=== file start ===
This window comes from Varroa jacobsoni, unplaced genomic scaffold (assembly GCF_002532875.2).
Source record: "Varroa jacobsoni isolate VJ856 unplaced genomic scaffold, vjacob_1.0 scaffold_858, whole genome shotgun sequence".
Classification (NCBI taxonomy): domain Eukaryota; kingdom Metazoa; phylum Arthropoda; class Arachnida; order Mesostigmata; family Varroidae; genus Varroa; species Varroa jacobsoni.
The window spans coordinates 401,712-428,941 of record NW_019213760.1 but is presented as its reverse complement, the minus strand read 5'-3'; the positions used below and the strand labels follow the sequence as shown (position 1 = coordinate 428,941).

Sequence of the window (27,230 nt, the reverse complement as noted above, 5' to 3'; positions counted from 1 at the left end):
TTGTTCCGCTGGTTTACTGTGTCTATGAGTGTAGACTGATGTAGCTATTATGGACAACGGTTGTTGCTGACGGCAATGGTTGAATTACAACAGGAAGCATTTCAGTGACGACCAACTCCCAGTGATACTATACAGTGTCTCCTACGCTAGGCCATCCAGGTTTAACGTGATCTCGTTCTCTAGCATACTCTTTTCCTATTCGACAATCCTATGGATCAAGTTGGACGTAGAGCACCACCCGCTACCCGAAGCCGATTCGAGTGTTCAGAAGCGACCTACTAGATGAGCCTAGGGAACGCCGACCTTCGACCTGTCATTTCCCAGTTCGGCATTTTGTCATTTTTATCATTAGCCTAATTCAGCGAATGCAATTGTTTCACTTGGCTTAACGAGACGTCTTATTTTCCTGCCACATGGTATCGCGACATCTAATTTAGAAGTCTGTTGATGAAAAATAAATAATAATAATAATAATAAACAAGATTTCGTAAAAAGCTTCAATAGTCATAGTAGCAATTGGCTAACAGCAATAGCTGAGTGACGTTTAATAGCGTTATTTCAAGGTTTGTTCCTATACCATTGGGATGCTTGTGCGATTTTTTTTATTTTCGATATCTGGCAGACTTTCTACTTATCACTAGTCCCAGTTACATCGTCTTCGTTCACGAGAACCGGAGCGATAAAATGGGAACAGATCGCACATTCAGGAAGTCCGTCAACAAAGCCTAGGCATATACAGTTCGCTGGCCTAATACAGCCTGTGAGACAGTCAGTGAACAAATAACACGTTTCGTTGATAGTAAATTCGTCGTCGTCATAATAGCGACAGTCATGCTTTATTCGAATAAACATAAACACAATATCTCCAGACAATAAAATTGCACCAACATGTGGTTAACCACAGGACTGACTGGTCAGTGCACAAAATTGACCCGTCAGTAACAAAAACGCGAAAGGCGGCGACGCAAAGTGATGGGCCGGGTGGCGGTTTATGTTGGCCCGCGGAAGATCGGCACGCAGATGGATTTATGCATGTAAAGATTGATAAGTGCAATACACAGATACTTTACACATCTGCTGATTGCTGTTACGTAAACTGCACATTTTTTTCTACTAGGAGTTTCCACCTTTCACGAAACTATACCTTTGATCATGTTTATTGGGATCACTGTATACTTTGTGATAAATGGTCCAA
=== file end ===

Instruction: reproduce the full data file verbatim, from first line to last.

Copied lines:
This window comes from Varroa jacobsoni, unplaced genomic scaffold (assembly GCF_002532875.2).
Source record: "Varroa jacobsoni isolate VJ856 unplaced genomic scaffold, vjacob_1.0 scaffold_858, whole genome shotgun sequence".
Classification (NCBI taxonomy): domain Eukaryota; kingdom Metazoa; phylum Arthropoda; class Arachnida; order Mesostigmata; family Varroidae; genus Varroa; species Varroa jacobsoni.
The window spans coordinates 401,712-428,941 of record NW_019213760.1 but is presented as its reverse complement, the minus strand read 5'-3'; the positions used below and the strand labels follow the sequence as shown (position 1 = coordinate 428,941).

Sequence of the window (27,230 nt, the reverse complement as noted above, 5' to 3'; positions counted from 1 at the left end):
TTGTTCCGCTGGTTTACTGTGTCTATGAGTGTAGACTGATGTAGCTATTATGGACAACGGTTGTTGCTGACGGCAATGGTTGAATTACAACAGGAAGCATTTCAGTGACGACCAACTCCCAGTGATACTATACAGTGTCTCCTACGCTAGGCCATCCAGGTTTAACGTGATCTCGTTCTCTAGCATACTCTTTTCCTATTCGACAATCCTATGGATCAAGTTGGACGTAGAGCACCACCCGCTACCCGAAGCCGATTCGAGTGTTCAGAAGCGACCTACTAGATGAGCCTAGGGAACGCCGACCTTCGACCTGTCATTTCCCAGTTCGGCATTTTGTCATTTTTATCATTAGCCTAATTCAGCGAATGCAATTGTTTCACTTGGCTTAACGAGACGTCTTATTTTCCTGCCACATGGTATCGCGACATCTAATTTAGAAGTCTGTTGATGAAAAATAAATAATAATAATAATAATAAACAAGATTTCGTAAAAAGCTTCAATAGTCATAGTAGCAATTGGCTAACAGCAATAGCTGAGTGACGTTTAATAGCGTTATTTCAAGGTTTGTTCCTATACCATTGGGATGCTTGTGCGATTTTTTTTATTTTCGATATCTGGCAGACTTTCTACTTATCACTAGTCCCAGTTACATCGTCTTCGTTCACGAGAACCGGAGCGATAAAATGGGAACAGATCGCACATTCAGGAAGTCCGTCAACAAAGCCTAGGCATATACAGTTCGCTGGCCTAATACAGCCTGTGAGACAGTCAGTGAACAAATAACACGTTTCGTTGATAGTAAATTCGTCGTCGTCATAATAGCGACAGTCATGCTTTATTCGAATAAACATAAACACAATATCTCCAGACAATAAAATTGCACCAACATGTGGTTAACCACAGGACTGACTGGTCAGTGCACAAAATTGACCCGTCAGTAACAAAAACGCGAAAGGCGGCGACGCAAAGTGATGGGCCGGGTGGCGGTTTATGTTGGCCCGCGGAAGATCGGCACGCAGATGGATTTATGCATGTAAAGATTGATAAGTGCAATACACAGATACTTTACACATCTGCTGATTGCTGTTACGTAAACTGCACATTTTTTTCTACTAGGAGTTTCCACCTTTCACGAAACTATACCTTTGATCATGTTTATTGGGATCACTGTATACTTTGTGATAAATGGTCCAA